The three maps since the 1970 Constitution have been drafted by the political party whose name was drawn from a hat.

The 2010 Census will show population shifts that require new district lines. Chicago Democratic Sen. Kwame Raoul (KWAH’-may RAW’-ool) says his committee’s plan would allow the Legislature first crack at map-drawing.

A Republican plan says sitting lawmakers should not be involved at all.

Voters have to approve any proposal to change the Constitution this fall.

Third, constitutional changes in Alaska:

Associated Press – February 24, 2010 9:04 PM ET

JUNEAU, Alaska (AP) – The measure calling for a ballot question and constitutional amendment to add 12 seats to Alaska’s 60-seat Legislature appears to be making headway.

The Senate Judiciary Committee passed its version of the measure Wednesday, while the House version gained eight cosponsors from both parties in the last two weeks.

The expansion is intended to ease redistricting after the 2010 Census count is in. Through redistricting, rural districts are expected to grow geographically while urban districts shrink to maintain roughly equal population representation. Over the years, the trend has made rural districts harder to manage. Sen. Albert Kookesh’s is the most egregious example, covering about half the state’s land area across nearly 1,000 miles.

The DIY Census: Special Census Boosts Naperville’s Population by more than 8,000

Friday, April 3rd, 2009

Do-It-Yourselfers (DIYers) have no fear, census calculations is not only the job of the federal government. Take the example of Naperville, Illinois (ranked #2 on Money Magazine’s Best Small Cities to Live In), whose municipal officials took the headcount into their own hands. Here’s what the Daily Herald reports:

Naperville’s population rose by more than 8,000 in the past five years, based on the findings of a special census.

The increase to 144,560 residents isn’t enough to put Naperville back ahead of Joliet in population – it remains the state’s fifth-largest city – but will mean a nearly $800,000 bump in state funding.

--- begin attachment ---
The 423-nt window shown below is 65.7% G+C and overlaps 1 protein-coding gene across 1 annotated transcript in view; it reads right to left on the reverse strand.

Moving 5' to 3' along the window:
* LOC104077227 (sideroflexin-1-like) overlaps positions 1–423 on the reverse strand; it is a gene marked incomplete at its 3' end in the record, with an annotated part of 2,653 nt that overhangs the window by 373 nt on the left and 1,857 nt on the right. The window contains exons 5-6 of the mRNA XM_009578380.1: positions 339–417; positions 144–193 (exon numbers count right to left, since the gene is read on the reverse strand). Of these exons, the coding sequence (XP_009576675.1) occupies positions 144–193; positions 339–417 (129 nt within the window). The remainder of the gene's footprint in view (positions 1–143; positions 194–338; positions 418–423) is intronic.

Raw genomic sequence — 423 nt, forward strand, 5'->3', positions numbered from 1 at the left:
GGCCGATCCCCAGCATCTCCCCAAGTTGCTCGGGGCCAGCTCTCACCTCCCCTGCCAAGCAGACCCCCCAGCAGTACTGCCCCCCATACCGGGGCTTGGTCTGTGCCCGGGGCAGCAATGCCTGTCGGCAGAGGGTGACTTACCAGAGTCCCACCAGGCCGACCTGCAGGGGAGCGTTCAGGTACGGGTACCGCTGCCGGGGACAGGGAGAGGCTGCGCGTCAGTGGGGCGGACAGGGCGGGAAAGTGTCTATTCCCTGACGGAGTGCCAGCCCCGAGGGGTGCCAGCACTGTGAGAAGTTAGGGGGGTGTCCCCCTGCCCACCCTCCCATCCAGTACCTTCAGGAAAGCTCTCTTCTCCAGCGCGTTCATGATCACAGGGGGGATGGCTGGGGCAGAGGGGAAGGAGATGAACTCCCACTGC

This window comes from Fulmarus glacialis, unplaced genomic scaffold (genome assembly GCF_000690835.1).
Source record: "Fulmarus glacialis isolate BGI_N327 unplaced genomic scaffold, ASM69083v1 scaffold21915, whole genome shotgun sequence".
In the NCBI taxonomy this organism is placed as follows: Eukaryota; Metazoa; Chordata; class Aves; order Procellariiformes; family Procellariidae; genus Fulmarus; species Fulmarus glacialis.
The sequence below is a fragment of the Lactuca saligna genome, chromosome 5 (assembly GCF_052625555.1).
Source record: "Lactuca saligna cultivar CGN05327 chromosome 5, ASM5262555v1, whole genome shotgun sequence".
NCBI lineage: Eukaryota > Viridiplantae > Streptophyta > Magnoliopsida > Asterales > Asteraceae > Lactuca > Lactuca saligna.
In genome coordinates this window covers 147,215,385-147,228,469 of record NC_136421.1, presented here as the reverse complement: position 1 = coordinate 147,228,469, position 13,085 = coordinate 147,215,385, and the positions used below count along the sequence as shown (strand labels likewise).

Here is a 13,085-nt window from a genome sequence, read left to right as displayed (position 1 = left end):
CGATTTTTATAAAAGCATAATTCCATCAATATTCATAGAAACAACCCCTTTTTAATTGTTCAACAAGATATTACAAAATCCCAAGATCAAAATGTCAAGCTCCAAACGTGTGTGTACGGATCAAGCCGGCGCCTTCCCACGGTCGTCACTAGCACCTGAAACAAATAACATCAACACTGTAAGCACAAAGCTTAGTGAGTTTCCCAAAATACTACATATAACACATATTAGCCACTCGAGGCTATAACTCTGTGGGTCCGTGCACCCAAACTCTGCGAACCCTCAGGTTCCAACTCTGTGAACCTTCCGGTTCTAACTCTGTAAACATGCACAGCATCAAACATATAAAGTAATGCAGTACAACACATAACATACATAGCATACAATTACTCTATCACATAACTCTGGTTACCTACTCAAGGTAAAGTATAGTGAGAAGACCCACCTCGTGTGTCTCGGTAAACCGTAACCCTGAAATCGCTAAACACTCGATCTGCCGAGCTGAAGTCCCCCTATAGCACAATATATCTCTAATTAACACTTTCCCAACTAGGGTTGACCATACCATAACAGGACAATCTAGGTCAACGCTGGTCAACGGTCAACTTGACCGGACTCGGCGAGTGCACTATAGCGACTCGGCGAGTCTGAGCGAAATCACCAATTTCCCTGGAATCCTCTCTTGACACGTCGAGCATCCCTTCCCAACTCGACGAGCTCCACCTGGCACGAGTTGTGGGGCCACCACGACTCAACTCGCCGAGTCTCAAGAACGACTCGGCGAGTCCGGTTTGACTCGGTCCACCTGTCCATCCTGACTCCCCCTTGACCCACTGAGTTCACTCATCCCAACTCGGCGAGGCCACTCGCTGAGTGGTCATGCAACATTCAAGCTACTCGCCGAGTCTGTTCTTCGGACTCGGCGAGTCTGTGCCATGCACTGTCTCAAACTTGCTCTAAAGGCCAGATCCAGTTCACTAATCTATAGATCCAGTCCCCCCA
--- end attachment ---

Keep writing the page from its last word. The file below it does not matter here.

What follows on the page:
“In these trying economic times any amount helps and this is a significant amount that will truly help the general fund,” said Dan Di Santo, assistant to the city manager.

The city conducted the special census last fall to calculate its growth since the last one in 2003. Workers questioned residents by phone and in person about their name, age, sex, race and marital status – a less detailed survey than the one the U.S. Census Bureau conducts every 10 years.

The count was taken mostly on the city’s southwest side and in senior developments where officials believed there to be the most growth.

They originally expected to find about 7,020 more residents, but ended up with 8,180. Each new resident brings in just less than $100 in additional state funding.

An increase in population also means an increase in the amount of free therms of natural gas Nicor gives to public buildings in Naperville, part of an agreement the utility has with the city in exchange for using public right-of-ways.

Another plus, Di Santo said, is the city spent less than the original $284,450 it had budgeted to perform the census.

Naperville experienced significant growth in the 1980s and ’90s. There may be some yet to come but it’s likely to be limited, Di Santo said.

“Naperville is approaching build-out and eventually … we will see the population level out,” he said.

In the meantime, there are still some vacant areas on the southwest side of the city as well as areas with infill possibilities.

The next head count will be the U.S. Census Bureau’s decennial census in 2010. Di Santo encouraged residents to participate because it will help Naperville analyze its population as it shifts from “growth mode to maintenance mode.”

“Our council has been looking at how to … maintain revenues and maintain sufficient service delivery when the local municipal economy really is shifting in a way we haven’t experience since its inception in 1831,” he said.

By the numbers

Naperville experienced significant population growth in the 1980s and ’90s but it likely will begin to level off as the city approaches build-out.

Year Population

1970 22,617

1972 25,011

1973 27,873

1976 30,959

1977 35,062

1980 42,330

1983 49,215

1984 55,197

1986 67,331

1988 79,833

1990 85,351

1992 92,885

1994 100,422

1996 110,107

2000 128,358

2003 137,894

2008 144,560

Source: City of Naperville and Daily Herald reports